• I thought the primary purpose of pretrial detention was to ensure the presence of the accused at the trial. Extending that to deportation, then, is it not to ensure that the alien in question is actually available to be deported? – phoog Mar 1 '17 at 0:02
  • Those are the primary purposes. If it doesn't come across that way with crime prevention only secondary, I'll have to rewrite a bit. – ohwilleke Mar 1 '17 at 0:10
  • Well I was reacting to "The primary purpose of pretrial detention prior to a deportation is essentially the same as pretrial detention prior to a criminal case that could result in incarceration: to avoid having to go out and arrest the person all over again for the violation of law (civil or criminal as the case may be) of which they are accused." When I first read it, I inferred that "all over again" implied a new violation of the same law, though I see now that it does not. – phoog Mar 1 '17 at 0:43
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The legal basis is given in the next sentence:

These policies are consistent with the provisions of the Immigration and Nationality Act (INA), which provide for mandatory detention of such aliens and allow me [Secretary John Kelly, DHS] or my designee to exercise discretionary parole authority pursuant to section 212(d)(5) of the INA only on a case-by-case basis, and only where parole is in the interest of the United States for urgent humanitarian reasons or significant public benefit. Policies that facilitate the release of removable aliens apprehended at the border and elsewhere, which allow them to abscond and fail to appear at their removal hearings, undermine the border security mission by encouraging more illegal immigration (page 1, para 2).

Secretary Kelly is asserting that he has discretionary authority as to when and if to release non-legal aliens who have been detained by CBP or ICE. Page 2 of the memo outlines his directions to his agents regarding how that discretion should be exercised.

Please keep in mind that the sentence you quoted (and indeed all of Section A) is made with regards to persons suspected of being in the US illegally. You may disagree with Sec Kelly's assertions that universal, indefinite detention is necessary to prevent crime (I certainly do), but trying to take his statement out of that context creates a false argument. In other words, every sentence in that paragraph (except the one I've quoted) is a political statement, intended to give context to, and rationale for, the guidance laid out on page 3.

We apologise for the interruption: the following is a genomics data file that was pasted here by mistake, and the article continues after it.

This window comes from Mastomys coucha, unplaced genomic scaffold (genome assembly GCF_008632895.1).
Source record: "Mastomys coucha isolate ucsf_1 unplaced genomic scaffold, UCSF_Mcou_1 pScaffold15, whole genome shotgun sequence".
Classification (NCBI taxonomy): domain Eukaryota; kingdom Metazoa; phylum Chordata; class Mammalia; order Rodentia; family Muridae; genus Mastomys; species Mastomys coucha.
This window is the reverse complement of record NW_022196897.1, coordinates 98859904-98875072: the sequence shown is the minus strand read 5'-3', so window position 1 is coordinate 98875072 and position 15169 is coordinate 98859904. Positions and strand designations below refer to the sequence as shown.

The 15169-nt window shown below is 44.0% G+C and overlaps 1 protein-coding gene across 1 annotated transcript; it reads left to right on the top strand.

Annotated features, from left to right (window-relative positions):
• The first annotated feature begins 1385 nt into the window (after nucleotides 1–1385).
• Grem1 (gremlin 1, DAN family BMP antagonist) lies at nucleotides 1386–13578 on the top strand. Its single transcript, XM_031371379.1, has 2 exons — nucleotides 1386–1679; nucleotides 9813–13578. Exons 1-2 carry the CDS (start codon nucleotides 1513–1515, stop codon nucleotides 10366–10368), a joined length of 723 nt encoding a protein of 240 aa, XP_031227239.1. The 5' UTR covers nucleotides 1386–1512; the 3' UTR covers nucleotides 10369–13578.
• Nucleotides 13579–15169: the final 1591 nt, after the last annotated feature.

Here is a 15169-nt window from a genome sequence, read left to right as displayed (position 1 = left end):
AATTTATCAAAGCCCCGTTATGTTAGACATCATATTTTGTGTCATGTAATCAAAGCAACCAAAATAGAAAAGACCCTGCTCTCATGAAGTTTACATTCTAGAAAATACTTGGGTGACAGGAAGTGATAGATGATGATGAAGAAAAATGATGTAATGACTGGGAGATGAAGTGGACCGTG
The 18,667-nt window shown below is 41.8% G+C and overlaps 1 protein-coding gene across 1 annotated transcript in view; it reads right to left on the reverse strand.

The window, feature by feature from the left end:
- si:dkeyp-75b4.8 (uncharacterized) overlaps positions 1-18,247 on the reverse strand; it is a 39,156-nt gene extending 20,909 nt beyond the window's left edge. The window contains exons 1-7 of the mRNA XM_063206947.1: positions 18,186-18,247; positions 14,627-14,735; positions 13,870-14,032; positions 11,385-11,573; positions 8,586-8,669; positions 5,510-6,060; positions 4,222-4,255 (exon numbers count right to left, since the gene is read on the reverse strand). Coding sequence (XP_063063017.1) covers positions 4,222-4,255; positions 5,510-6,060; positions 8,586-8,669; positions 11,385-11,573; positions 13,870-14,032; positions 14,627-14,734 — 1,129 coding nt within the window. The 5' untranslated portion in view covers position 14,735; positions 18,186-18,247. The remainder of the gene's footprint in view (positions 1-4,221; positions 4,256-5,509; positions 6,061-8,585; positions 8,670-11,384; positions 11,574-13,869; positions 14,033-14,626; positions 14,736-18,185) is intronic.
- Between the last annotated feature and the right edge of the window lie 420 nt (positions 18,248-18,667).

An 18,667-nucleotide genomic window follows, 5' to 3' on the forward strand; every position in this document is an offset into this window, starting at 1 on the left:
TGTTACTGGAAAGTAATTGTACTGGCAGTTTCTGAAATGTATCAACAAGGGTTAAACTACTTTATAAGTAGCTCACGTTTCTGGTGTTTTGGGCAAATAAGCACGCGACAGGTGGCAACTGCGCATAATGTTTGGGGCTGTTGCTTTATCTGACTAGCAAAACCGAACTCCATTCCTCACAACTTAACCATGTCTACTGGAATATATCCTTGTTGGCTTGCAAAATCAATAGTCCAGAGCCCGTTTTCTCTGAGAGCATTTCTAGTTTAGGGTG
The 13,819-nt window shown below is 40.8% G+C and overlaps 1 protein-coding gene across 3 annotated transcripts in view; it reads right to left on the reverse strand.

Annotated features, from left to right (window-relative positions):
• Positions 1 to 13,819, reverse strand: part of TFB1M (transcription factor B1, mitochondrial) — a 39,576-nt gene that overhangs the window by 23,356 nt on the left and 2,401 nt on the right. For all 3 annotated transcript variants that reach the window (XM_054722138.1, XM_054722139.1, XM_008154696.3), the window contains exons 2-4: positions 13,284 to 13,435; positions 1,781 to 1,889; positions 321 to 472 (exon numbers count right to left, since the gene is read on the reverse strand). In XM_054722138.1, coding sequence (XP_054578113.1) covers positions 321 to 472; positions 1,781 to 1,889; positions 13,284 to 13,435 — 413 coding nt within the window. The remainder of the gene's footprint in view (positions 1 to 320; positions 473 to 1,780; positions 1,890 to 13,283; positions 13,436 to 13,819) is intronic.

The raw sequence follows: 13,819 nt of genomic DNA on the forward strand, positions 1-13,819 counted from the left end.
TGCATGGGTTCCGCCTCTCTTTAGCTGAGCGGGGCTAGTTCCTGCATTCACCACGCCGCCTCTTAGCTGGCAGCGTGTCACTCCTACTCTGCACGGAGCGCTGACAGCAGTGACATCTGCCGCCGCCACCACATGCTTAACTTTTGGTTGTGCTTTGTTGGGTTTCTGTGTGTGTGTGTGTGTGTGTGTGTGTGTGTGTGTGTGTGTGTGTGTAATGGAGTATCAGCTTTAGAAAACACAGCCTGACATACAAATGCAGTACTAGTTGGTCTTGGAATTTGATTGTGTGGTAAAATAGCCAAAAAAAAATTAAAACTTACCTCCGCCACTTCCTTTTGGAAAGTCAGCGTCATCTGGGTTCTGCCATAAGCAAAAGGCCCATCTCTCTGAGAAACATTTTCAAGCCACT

• But note that the question is not about the authority of that order, it is about preventative detentions in general. – user6726 Feb 28 '17 at 6:03
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    @user6726 but the question implies that the order calls for preventive detention, which is incorrect. The question may therefore be based on an incorrect premise. – phoog Mar 1 '17 at 0:00
  • Sorry @phoog, The question is what it is, a general inquiry into preventative detention. If the draft EO is flawed it does not in any way defect the question since the role of the EO was only to trigger a concept for inquiry. I might just as well have been triggered by a Dr Seuss story about imprisoning Thing 1 and Thing 2 and it still would not change the question's validity. – O.M.Y. Mar 1 '17 at 12:38
  • @Michael the draft EO was only a prompt, and being a draft is not even active or vetted law. I was not seeking to validate the EO in itself, only to inquire about precedents of similar laws. – O.M.Y. Mar 1 '17 at 12:40
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In Australia we have laws that say if you are a serious sex offender then you may have a propensity to do that kind of thing so we may put you in what we call 'preventative detention'.

Some parts of the US have preventative detention for sex offenders as well: https://en.wikipedia.org/wiki/Dangerous_offender#United_States . The detention is 'civil' rather than criminal; the purpose is to isolate the person pending rehabilitation rather than to punish for something not yet committed.

When this kind of thing gets tested against the United Nations human rights system (specifically the International Covenant on Civil and Political Rights' prohibition of arbitrary detention) then it is justified by reference to preventing harm to potential future victims. Germany has preventative detention for sex offenders and probably other countries too.

  • Yes, we do have similar laws. This is an interesting example and I appreciate it. However there is a key difference in these laws in that they apply only to a specific person who has already been convicted of doing that specific crime at least once and so is considered a risk for repeating the same crime. My original question was about unspecified crimes and applicable in general to any number of people identified as a risk. – O.M.Y. Feb 27 '17 at 15:59